Everyone’s risk tolerance, time horizon and financial plan is different, the important thing is to understand your situation and have a plan in place to follow when things get challenging.


Equity Overview

Stocks are off to a bumpy start to 2022. Entering the second quarter, the impact of Covid-19 on the global economy is beginning to subside. Entering the second quarter, investors face significant new challenges including Russia’s invasion of Ukraine, soaring inflation and a Federal Reserve that finally appears ready to start tightening monetary policy. In the early months of 2022, the stock market experienced a sharp correction falling nearly 15% by early March. By late March, however, stocks had recovered much of their losses finishing the quarter down only 5%.

The financial market implications of Russia’s invasion of Ukraine have been relatively contained so far, however, the longer the conflict lasts and the further it escalates, the potential for more widespread shock is heightened. In the U.S., the biggest impact we have felt is higher energy prices. While higher energy prices hit the consumer’s wallet at the gas pump, energy consumption in the U.S. has been declining for years, so far muting the overall impact to the economy.

Inflation has been more persistent than many originally anticipated. This has been amplified in 2022 due to the conflict in Ukraine and China’s ongoing Covid shut downs, extending ongoing supply chain issues. It is expected that by the end of 2022 we have some relief on inflation, but the longer high inflation persists, the stickier it gets. It should be expected that core inflation remains well above 3% through 2023. This inflation, combined with a very strong labor market, has forced the Fed’s hand to move quickly on interest rate hikes. In March, the Federal Reserve increased the fed funds rates by .25% and signaled potentially six more rate hikes in 2022.

Despite the issues the world has experienced over the last two years, the stock market continues to be resilient. After being down nearly 15% in the early parts of March, the S&P 500 sits around 4,580, or about 5% below all-time highs. This is after experiencing gains of 31%, 18% and 28% in 2019, 2020 and 2021. To say we were due for a pullback is an understatement. LPL Financial recently lowered their S&P 500 target from 5,100 to 4,900 due to the combination of higher interest rates and the potential for further escalation in Ukraine. Despite this change, our investment committee continues to favor stocks over bonds and cash. Based on the uncertainty overseas, LPL has downgraded international and emerging markets equities and continues to favor U.S. stocks.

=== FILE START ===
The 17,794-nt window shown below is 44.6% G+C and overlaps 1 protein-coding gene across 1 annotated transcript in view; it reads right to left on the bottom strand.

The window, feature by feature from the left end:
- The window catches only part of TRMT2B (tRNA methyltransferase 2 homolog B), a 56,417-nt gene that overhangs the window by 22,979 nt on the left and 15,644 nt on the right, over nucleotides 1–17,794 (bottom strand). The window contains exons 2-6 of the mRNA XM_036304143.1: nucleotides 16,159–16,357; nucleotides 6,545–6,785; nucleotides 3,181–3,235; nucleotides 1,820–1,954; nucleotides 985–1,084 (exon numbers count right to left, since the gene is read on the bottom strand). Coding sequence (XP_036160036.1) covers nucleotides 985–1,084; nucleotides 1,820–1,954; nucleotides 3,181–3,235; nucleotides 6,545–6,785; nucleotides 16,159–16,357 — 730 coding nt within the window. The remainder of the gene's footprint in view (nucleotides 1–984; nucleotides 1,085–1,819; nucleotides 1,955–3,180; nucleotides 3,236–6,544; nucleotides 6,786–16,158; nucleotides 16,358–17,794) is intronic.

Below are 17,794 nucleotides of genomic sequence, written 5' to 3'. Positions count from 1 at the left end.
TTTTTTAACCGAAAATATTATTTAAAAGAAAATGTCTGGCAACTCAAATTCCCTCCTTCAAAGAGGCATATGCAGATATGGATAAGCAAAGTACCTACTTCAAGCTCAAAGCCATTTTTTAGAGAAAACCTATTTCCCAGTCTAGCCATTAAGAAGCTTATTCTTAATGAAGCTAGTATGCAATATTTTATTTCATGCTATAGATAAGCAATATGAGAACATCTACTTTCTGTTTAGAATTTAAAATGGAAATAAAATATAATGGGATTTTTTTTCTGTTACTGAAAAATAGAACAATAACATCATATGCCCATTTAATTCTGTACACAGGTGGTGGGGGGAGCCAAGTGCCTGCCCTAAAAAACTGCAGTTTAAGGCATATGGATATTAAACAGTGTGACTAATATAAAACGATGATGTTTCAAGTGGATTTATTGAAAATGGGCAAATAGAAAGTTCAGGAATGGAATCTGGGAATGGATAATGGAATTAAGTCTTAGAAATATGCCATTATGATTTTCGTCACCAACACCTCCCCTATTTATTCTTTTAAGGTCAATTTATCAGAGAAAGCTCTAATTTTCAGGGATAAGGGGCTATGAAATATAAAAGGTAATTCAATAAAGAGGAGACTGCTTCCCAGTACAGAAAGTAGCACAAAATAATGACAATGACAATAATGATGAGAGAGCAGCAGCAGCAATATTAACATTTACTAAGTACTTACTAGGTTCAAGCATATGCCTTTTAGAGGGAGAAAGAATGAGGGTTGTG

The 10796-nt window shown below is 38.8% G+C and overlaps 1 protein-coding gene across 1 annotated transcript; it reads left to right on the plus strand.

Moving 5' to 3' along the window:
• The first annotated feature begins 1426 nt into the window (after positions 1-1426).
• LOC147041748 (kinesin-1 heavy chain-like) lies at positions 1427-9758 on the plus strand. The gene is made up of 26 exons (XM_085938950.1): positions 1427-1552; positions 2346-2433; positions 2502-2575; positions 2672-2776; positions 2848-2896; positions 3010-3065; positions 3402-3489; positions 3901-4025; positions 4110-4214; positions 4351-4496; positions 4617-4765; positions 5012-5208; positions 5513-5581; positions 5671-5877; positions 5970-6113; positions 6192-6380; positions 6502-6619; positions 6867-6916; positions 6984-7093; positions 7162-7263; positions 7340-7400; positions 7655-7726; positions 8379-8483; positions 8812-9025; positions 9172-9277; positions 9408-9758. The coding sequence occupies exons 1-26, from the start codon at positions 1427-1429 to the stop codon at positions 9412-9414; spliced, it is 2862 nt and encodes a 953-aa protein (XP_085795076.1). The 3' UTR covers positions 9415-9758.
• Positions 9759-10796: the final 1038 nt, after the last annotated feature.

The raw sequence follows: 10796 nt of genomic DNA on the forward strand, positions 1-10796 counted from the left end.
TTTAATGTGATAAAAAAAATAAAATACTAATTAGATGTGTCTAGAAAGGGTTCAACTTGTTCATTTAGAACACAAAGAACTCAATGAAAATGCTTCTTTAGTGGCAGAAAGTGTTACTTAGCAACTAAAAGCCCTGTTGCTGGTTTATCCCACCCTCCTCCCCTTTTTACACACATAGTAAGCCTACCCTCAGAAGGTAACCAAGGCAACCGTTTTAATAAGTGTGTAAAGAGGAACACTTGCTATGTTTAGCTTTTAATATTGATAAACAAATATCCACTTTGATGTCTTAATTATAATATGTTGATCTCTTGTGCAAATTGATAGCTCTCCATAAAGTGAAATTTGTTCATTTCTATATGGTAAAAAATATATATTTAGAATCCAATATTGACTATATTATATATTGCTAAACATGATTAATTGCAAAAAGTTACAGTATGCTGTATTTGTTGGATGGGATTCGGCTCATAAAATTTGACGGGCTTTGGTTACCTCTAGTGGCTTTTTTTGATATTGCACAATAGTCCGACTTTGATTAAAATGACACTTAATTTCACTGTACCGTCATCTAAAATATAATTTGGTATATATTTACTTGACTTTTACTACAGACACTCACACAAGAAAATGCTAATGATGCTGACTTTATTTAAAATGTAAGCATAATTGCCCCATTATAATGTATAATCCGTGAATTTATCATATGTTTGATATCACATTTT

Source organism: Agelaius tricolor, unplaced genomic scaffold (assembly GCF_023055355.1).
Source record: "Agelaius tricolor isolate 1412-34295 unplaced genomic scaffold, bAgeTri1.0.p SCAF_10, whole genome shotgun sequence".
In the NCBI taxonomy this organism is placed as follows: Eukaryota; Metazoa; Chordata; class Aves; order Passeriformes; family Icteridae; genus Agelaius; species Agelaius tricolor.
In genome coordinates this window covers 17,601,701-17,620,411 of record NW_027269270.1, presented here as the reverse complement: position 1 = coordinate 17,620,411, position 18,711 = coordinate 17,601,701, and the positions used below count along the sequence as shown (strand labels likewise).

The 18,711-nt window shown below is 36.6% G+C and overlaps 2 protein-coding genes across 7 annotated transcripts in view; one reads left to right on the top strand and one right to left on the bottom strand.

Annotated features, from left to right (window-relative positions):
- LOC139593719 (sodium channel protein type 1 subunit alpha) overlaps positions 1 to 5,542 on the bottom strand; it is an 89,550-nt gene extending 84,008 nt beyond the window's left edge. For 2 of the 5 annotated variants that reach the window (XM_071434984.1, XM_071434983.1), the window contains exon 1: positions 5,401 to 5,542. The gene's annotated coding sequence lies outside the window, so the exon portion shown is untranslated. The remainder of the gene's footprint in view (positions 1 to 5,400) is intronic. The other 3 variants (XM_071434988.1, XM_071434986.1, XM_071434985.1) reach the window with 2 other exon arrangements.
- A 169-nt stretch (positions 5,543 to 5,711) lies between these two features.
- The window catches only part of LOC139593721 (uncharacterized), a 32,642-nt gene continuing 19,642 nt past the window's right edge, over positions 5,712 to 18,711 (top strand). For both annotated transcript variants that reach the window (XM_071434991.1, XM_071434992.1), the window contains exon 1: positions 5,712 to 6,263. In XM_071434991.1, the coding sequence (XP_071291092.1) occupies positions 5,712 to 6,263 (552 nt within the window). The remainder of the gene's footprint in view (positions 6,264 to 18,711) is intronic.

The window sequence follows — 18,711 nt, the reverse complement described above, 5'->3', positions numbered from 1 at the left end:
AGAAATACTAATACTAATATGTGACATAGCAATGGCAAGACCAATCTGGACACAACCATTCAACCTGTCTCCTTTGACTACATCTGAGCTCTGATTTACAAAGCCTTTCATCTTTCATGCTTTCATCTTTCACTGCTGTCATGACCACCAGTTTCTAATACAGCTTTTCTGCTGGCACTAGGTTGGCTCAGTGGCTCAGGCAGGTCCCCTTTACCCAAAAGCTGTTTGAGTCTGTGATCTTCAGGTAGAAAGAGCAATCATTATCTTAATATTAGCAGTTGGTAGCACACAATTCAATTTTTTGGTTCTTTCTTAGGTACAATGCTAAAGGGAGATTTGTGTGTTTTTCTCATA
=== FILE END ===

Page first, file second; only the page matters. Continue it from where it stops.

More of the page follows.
Fixed Income Overview

The current inflation and interest rate picture caused a sharp spike in bond yields in the first quarter of 2022, resulting in negative returns across most bond sectors. The persistence of inflation suggests the Federal Reserve will be tightening for the foreseeable future, further pressuring bonds over the next 12-18 months. The 10-year treasury was near 2.5% at the end of March, up nearly 1% from the start of the year. Although rising interest rates cause pain for bond investors, higher bond yields would be welcomed from a longer-term investment perspective. As the economic cycle matures, bonds can still play a role for investors looking for diversification. Much like the equity side of the portfolio, expectations should be moderated as bonds outperformed for many years with low and falling interest rates.


Please do not hesitate to reach out with any questions or comments you have!